Amgen’s Vectibix boosts survival in colorectal cancer patients

Amgen’s biologic Vectibix has hit the primary goal of a Phase III trial boosting overall survival in patients with metastatic colorectal cancer who have failed to respond to chemotherapy compared to best supportive care.

The statistically significant survival improvement was observed in patients with wild-type KRAS (exon 2) forms of the disease, but OS was also extended in those with wild-type RAS disease taking the drug, a key secondary target of study.

In another plus point, no new safety signals for Vectibix (panitumumab) were observed during the trial, the firm said. The drug already carries a boxed warning for dermatologic toxicity, which affects around 90% of patients, while other known side effects include electrolyte disturbances, diarrhoea and dehydration, interstitial lung disease, and pulmonary embolism.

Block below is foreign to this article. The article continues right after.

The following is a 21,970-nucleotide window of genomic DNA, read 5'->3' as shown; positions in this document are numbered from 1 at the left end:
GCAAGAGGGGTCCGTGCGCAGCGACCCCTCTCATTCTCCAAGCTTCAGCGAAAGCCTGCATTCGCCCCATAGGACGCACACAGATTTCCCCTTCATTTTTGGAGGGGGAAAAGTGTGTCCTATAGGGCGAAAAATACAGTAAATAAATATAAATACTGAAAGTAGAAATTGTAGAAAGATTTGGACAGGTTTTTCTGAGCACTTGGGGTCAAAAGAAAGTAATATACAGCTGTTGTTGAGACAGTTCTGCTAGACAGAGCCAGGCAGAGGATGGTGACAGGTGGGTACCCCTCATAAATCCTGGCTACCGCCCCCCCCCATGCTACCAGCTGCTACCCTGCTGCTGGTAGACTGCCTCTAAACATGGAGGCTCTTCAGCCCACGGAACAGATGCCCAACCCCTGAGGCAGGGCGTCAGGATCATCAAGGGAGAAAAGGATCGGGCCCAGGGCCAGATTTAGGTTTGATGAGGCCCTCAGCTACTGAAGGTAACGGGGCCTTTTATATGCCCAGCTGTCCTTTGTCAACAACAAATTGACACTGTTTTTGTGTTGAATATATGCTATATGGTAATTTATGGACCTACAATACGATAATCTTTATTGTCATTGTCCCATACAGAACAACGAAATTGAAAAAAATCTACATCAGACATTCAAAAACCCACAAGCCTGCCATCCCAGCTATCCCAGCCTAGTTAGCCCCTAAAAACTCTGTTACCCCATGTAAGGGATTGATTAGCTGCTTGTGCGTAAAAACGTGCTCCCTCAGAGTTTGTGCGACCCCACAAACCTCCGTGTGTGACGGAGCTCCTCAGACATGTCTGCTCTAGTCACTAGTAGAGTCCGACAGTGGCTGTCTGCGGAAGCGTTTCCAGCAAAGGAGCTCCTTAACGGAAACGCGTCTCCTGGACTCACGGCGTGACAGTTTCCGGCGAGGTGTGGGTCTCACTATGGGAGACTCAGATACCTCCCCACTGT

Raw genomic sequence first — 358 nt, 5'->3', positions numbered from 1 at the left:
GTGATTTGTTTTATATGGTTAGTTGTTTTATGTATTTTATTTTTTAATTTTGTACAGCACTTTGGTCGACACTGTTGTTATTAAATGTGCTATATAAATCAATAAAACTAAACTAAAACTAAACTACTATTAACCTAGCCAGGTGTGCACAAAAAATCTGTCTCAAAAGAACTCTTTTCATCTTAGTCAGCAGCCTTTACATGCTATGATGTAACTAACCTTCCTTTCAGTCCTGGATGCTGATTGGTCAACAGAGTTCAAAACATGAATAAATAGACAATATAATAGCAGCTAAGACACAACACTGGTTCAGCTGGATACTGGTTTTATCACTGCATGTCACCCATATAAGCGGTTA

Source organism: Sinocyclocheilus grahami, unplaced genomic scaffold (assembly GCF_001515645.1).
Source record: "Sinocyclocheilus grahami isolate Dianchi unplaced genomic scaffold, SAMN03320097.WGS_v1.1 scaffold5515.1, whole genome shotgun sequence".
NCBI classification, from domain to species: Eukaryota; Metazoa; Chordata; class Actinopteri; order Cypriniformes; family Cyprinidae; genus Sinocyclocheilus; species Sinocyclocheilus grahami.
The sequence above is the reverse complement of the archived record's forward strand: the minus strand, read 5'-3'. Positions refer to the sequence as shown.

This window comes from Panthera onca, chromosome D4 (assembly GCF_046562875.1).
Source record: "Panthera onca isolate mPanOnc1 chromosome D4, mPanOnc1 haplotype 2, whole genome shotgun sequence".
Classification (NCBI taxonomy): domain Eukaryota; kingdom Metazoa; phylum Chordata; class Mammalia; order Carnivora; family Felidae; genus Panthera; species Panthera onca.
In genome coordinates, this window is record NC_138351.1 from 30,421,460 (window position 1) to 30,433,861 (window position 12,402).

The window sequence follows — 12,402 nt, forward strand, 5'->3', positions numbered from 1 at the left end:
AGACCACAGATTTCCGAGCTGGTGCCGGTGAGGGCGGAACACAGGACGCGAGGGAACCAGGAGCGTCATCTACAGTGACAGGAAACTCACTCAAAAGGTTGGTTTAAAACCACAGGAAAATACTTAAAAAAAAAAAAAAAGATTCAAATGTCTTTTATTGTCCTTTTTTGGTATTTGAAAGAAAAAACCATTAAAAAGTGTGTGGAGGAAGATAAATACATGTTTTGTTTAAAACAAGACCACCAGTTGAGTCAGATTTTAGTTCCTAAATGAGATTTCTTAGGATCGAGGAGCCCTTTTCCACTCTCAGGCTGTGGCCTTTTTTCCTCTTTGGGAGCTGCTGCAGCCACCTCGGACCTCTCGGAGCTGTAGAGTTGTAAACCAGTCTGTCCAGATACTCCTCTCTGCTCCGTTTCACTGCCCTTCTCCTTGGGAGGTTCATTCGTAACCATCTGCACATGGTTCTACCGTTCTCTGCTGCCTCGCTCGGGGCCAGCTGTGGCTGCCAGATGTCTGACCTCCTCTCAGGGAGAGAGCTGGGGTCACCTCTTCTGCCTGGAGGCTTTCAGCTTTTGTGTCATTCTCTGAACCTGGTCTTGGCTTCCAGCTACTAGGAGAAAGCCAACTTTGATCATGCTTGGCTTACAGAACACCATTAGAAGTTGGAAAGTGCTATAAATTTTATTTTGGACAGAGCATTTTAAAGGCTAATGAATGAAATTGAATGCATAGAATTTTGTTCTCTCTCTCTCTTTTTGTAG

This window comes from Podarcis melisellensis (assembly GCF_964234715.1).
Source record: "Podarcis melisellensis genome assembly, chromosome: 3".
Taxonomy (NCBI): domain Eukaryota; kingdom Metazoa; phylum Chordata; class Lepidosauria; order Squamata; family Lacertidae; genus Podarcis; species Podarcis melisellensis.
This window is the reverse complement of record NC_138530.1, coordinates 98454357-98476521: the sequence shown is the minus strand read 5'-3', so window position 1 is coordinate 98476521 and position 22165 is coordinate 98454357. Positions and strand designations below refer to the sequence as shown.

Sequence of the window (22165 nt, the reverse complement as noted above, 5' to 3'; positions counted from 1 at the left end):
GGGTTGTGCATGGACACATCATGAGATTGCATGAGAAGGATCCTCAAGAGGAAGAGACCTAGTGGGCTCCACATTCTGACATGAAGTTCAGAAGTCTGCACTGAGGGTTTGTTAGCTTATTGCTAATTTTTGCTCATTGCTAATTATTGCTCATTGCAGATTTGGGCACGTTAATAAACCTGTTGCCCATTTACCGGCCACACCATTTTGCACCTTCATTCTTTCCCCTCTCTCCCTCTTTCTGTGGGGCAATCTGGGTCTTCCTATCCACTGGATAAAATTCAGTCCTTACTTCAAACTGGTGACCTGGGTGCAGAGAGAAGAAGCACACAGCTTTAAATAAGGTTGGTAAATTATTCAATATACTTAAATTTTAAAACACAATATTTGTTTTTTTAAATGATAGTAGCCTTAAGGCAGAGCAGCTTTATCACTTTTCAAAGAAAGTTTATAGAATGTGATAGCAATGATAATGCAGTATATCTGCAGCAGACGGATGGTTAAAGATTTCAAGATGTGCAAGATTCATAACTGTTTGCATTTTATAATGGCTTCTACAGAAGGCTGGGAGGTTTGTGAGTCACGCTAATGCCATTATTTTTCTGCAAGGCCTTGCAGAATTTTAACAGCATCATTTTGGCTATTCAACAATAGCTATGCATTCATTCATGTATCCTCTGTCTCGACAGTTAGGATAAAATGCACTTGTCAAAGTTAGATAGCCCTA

Full data from the trial are to be unveiled at a medical conference later this year, but Amgen’s research and development lead Sean Harper, said the positive overall survival results “reinforce the importance of KRAS and RAS biomarkers in making treatment decisions in metastatic colorectal cancer”.

Vectibix is the first fully human anti-EGFR antibody approved by the US Food and Drug Administration for the treatment of mCRC.

The drug first hit the US market in 2006 as a monotherapy for EGFR-expressing mCRC following disease progression after prior chemotherapy, and was subsequently cleared in 2014 for for use in combination with FOLFOX, as first-line treatment in patients with wild-type KRAS (exon 2) disease.

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